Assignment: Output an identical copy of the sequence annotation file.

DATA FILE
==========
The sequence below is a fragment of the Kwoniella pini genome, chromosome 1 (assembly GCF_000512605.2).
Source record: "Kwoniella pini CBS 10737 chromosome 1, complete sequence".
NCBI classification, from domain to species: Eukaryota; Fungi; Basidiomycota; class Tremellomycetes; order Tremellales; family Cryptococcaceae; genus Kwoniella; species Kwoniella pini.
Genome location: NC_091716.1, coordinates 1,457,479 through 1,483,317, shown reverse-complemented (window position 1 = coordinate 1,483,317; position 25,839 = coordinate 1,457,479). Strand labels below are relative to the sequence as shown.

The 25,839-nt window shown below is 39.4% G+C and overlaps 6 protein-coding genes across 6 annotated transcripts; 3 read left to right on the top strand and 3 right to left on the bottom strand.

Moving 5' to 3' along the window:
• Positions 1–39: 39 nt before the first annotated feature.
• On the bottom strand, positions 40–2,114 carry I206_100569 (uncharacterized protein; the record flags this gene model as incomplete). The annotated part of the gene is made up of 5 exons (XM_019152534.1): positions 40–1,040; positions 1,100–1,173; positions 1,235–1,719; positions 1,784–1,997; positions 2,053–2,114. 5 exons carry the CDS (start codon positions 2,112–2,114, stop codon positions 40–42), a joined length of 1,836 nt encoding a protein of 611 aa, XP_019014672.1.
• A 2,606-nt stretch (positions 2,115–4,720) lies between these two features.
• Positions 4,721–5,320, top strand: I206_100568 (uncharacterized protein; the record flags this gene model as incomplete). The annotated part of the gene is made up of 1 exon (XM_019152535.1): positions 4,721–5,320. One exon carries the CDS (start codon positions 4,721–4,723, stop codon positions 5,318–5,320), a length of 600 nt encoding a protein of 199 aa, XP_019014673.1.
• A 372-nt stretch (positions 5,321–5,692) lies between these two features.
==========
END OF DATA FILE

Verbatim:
The sequence below is a fragment of the Kwoniella pini genome, chromosome 1 (assembly GCF_000512605.2).
Source record: "Kwoniella pini CBS 10737 chromosome 1, complete sequence".
NCBI classification, from domain to species: Eukaryota; Fungi; Basidiomycota; class Tremellomycetes; order Tremellales; family Cryptococcaceae; genus Kwoniella; species Kwoniella pini.
Genome location: NC_091716.1, coordinates 1,457,479 through 1,483,317, shown reverse-complemented (window position 1 = coordinate 1,483,317; position 25,839 = coordinate 1,457,479). Strand labels below are relative to the sequence as shown.

The 25,839-nt window shown below is 39.4% G+C and overlaps 6 protein-coding genes across 6 annotated transcripts; 3 read left to right on the top strand and 3 right to left on the bottom strand.

Moving 5' to 3' along the window:
• Positions 1–39: 39 nt before the first annotated feature.
• On the bottom strand, positions 40–2,114 carry I206_100569 (uncharacterized protein; the record flags this gene model as incomplete). The annotated part of the gene is made up of 5 exons (XM_019152534.1): positions 40–1,040; positions 1,100–1,173; positions 1,235–1,719; positions 1,784–1,997; positions 2,053–2,114. 5 exons carry the CDS (start codon positions 2,112–2,114, stop codon positions 40–42), a joined length of 1,836 nt encoding a protein of 611 aa, XP_019014672.1.
• A 2,606-nt stretch (positions 2,115–4,720) lies between these two features.
• Positions 4,721–5,320, top strand: I206_100568 (uncharacterized protein; the record flags this gene model as incomplete). The annotated part of the gene is made up of 1 exon (XM_019152535.1): positions 4,721–5,320. One exon carries the CDS (start codon positions 4,721–4,723, stop codon positions 5,318–5,320), a length of 600 nt encoding a protein of 199 aa, XP_019014673.1.
• A 372-nt stretch (positions 5,321–5,692) lies between these two features.